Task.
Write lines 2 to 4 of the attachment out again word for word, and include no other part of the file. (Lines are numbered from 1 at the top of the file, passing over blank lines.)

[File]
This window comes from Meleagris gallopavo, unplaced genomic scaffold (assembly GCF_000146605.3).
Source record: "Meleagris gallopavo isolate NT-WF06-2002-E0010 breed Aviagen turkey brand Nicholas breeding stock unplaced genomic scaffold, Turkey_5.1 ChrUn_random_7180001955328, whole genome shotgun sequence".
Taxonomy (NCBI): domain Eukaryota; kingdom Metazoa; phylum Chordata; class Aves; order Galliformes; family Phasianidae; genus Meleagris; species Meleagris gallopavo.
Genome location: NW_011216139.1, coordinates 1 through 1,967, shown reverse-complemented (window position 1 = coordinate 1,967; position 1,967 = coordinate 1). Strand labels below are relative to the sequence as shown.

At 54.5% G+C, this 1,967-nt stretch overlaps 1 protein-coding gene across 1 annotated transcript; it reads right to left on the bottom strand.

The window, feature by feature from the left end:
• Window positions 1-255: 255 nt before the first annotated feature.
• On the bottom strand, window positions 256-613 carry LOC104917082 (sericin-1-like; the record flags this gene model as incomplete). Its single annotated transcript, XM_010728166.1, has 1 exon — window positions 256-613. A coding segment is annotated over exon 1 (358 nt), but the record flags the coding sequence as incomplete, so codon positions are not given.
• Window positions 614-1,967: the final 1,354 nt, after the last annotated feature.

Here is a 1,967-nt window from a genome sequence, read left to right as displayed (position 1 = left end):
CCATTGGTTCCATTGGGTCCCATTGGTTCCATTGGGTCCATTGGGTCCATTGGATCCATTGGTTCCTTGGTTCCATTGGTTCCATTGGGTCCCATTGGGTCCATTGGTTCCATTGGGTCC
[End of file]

Source record: "Meleagris gallopavo isolate NT-WF06-2002-E0010 breed Aviagen turkey brand Nicholas breeding stock unplaced genomic scaffold, Turkey_5.1 ChrUn_random_7180001955328, whole genome shotgun sequence".
Taxonomy (NCBI): domain Eukaryota; kingdom Metazoa; phylum Chordata; class Aves; order Galliformes; family Phasianidae; genus Meleagris; species Meleagris gallopavo.
Genome location: NW_011216139.1, coordinates 1 through 1,967, shown reverse-complemented (window position 1 = coordinate 1,967; position 1,967 = coordinate 1). Strand labels below are relative to the sequence as shown.